A natural tech prodigy, Luthra was amongst the first hundred app developers on the original iPhone when he was only 13 years old. Building 30 apps before selling his first venture at the age of 17 for millions, this initial windfall was reinvested into the tech-space until he came across Bitcoin for the first time in 2014
This fascination would reach its zenith in 2017 with Luthra becoming a full-time investor and entrepreneur in the crypto-space. With this vantage point, Luthra shared his vision of the path the modern digital revolution was taking and how this could come to revolutionize the world of work, play and beyond. One of the disruptive technologies that Luthra put the most emphasis on was the Metaverse. According to Luthra, the Metaverse will be a crucial pillar for the future of socialization as a whole.
Using Facebook (now Meta) as an example, he drew attention to the fact that the firm owned two of the most downloaded apps of all time; Instagram and WhatsApp. This highlights the fact that Meta’s business plan is fundamentally built on the business of attention. Through digital ads, Meta’s social media networks are incentivized to hold your attention for as long as possible. Therefore, Luthra argued that by seeing where Meta is laying the foundation for the future, one could see where our attention will be directed to in the future.
Comparing the digital revolution to the technological singularity, he argues that the Metaverse should not be perceived as a virtual space but rather a moment in time. While the technological singularity is believed to come to pass when artificial intelligence surpasses human intelligence, initiating a chain-reaction that disrupts life as we know it, the Metaverse should be seen as a moment in time when our digital lives become more important than our virtual lives. Luthra argues that this would not happen overnight but would rather be a gradual process until a tipping point is reached.
He stated that we could already begin to see this nascent shift today.
Every important part of our life is going digital. Work is going from factories to laptops, meetings from boardrooms to zoom, neighbors to followers. You meet like-minded people today on Twitter and Tinder and more kids play Fortnite than basketball and football combined.
Luthra also noted that we were beginning to see an evolution in the way we show status because of the digital revolution and the emerging Metaverse.
What matters more? How you look in real life or how you look on Instagram? Everything goes digital; your job, your friends, your identity and now, with crypto, your assets are also online. Bored Apes are the new Rolex. Fortnite skins are the new skinny jeans. If everyone hangs out online all the time, then your flex must also be digital.
In the next 10 to 20 years, we may see a cross into the Metaverse as more and more aspects of daily human life and society are digitized.
Attention used to be 99% on physical life. When TV’s came around, that dropped our attention down to 80%. Then computers came in and that again dropped down to 60%. With phones, we’re currently spending 50% of our attention on a digital screen and where attention goes, our energy flows.
While some may see this oncoming shift as inherently daunting, Luthra stated that all change can be frightening when those outside of the space are unsure what to make of such a disruption. As the metaverse becomes a more and more normalized aspect of our daily existence, we may begin to see the term itself drop out of favour.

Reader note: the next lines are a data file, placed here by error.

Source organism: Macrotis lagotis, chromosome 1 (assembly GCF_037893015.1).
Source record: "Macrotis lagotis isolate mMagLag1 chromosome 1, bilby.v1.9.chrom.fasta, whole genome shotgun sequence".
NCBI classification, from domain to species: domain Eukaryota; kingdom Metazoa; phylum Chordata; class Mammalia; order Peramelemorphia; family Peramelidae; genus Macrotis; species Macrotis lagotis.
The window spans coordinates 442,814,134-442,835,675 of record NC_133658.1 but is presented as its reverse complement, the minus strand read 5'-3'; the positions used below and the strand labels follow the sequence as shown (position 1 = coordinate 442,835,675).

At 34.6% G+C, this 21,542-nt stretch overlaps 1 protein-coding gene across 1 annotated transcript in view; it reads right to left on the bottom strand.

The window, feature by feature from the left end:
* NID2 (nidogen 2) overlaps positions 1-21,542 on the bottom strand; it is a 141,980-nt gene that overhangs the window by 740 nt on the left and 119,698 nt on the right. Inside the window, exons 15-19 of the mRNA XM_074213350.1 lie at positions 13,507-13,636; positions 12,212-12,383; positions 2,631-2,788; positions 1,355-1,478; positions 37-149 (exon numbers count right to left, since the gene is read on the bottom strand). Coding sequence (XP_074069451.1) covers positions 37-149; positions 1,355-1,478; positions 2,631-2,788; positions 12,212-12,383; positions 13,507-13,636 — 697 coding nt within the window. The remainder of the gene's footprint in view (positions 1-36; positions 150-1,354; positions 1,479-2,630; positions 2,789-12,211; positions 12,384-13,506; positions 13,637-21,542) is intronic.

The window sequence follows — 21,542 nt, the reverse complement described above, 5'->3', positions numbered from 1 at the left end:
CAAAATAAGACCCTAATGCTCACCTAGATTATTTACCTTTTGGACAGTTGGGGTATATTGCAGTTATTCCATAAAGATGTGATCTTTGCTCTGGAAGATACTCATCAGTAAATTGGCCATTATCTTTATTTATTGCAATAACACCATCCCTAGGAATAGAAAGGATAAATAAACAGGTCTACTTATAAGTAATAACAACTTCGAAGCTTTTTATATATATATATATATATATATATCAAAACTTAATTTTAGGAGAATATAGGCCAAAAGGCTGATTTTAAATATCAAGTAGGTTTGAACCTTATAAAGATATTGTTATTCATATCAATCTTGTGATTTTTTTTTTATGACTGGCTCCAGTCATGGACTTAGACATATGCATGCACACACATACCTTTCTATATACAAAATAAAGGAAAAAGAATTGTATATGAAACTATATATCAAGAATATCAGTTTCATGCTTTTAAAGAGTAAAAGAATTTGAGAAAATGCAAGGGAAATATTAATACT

The metaverse is like the end of the 1990’s, when people used to call the internet the information superhighway or the cyberspace. It’s going to become a normal part of our lives.
Finally, Luthra pointed to a very important aspect of the emerging metaverse, the implications it had for developing markets in the Third World. Having traveled across 60 countries, he noted that India had a population that was in the nascent stages of digitalization with 600 million people getting access to the internet for the first time in 2017, a number equivalent to the entire population of mainland Europe and twice that of Korea.
The average wage of this burgeoning population was 300 dollars monthly. This has led to the phenomenon where, rather than first getting used to computers before jumping onto smartphones, the populations of the developing world are “leapfrogging” from one technological framework to the next. This is having interesting implications in the gaming sector as thousands of people in countries such as the Philippines are making more money through games such as Axie Infinite then they were through actual jobs. This is due to the fact that people in Western countries want to buy skins that gamers in Developing nations acquired through play-to-earn systems.
Luthra finished off by arguing that this incoming disruption is something that we should be glad for, not worried about. As future generations get more and more acquainted with Blockchain, Decentralized Finance and the Metaverse, they may have more opportunities then we could even imagine.
To see more enlightening panels on the latest in emerging technology from AIBC Europe 2021, follow this link.
AIBC returns to the United Arab Emirates:
Drawing the leading figures of the emerging tech world to the Middle Eastern metropoles for cutting edge technology, the 2022 AIBC UAE expo plans to unite the policy-makers, developers, C-suite executives, and legal experts of the burgeoning AI and Blockchain sectors. Through three days of educational panels, inspiring keynote speeches, workshops, and networking events, the expo seeks to create the foundation that the Industrial Revolution 4.0 can be built upon. Join us from the 20th to 23rd March 2022, in UAE.